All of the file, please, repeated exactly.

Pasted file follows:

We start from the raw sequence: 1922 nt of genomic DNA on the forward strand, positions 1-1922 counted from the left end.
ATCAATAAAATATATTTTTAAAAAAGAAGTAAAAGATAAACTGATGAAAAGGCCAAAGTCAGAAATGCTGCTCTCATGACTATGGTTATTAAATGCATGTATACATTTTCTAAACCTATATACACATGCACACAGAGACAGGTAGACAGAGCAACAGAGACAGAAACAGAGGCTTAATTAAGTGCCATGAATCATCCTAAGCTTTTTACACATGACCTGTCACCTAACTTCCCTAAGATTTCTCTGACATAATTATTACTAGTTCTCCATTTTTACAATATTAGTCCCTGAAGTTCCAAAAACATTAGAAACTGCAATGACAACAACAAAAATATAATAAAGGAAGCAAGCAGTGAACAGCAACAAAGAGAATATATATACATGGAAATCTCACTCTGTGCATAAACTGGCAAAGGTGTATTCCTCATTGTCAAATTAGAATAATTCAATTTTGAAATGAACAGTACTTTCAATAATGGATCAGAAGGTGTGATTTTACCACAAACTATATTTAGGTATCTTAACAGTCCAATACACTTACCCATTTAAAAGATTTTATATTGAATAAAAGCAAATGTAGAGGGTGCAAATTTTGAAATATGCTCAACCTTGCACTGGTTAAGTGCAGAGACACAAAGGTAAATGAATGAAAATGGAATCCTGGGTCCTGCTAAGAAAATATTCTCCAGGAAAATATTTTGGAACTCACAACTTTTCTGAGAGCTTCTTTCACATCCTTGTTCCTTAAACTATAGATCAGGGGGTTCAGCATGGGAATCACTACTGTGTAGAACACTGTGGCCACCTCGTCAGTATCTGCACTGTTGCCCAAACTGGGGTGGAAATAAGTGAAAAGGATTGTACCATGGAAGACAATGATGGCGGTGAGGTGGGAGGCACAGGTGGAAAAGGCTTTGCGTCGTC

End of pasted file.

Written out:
We start from the raw sequence: 1922 nt of genomic DNA on the forward strand, positions 1-1922 counted from the left end.
ATCAATAAAATATATTTTTAAAAAAGAAGTAAAAGATAAACTGATGAAAAGGCCAAAGTCAGAAATGCTGCTCTCATGACTATGGTTATTAAATGCATGTATACATTTTCTAAACCTATATACACATGCACACAGAGACAGGTAGACAGAGCAACAGAGACAGAAACAGAGGCTTAATTAAGTGCCATGAATCATCCTAAGCTTTTTACACATGACCTGTCACCTAACTTCCCTAAGATTTCTCTGACATAATTATTACTAGTTCTCCATTTTTACAATATTAGTCCCTGAAGTTCCAAAAACATTAGAAACTGCAATGACAACAACAAAAATATAATAAAGGAAGCAAGCAGTGAACAGCAACAAAGAGAATATATATACATGGAAATCTCACTCTGTGCATAAACTGGCAAAGGTGTATTCCTCATTGTCAAATTAGAATAATTCAATTTTGAAATGAACAGTACTTTCAATAATGGATCAGAAGGTGTGATTTTACCACAAACTATATTTAGGTATCTTAACAGTCCAATACACTTACCCATTTAAAAGATTTTATATTGAATAAAAGCAAATGTAGAGGGTGCAAATTTTGAAATATGCTCAACCTTGCACTGGTTAAGTGCAGAGACACAAAGGTAAATGAATGAAAATGGAATCCTGGGTCCTGCTAAGAAAATATTCTCCAGGAAAATATTTTGGAACTCACAACTTTTCTGAGAGCTTCTTTCACATCCTTGTTCCTTAAACTATAGATCAGGGGGTTCAGCATGGGAATCACTACTGTGTAGAACACTGTGGCCACCTCGTCAGTATCTGCACTGTTGCCCAAACTGGGGTGGAAATAAGTGAAAAGGATTGTACCATGGAAGACAATGATGGCGGTGAGGTGGGAGGCACAGGTGGAAAAGGCTTTGCGTCGTC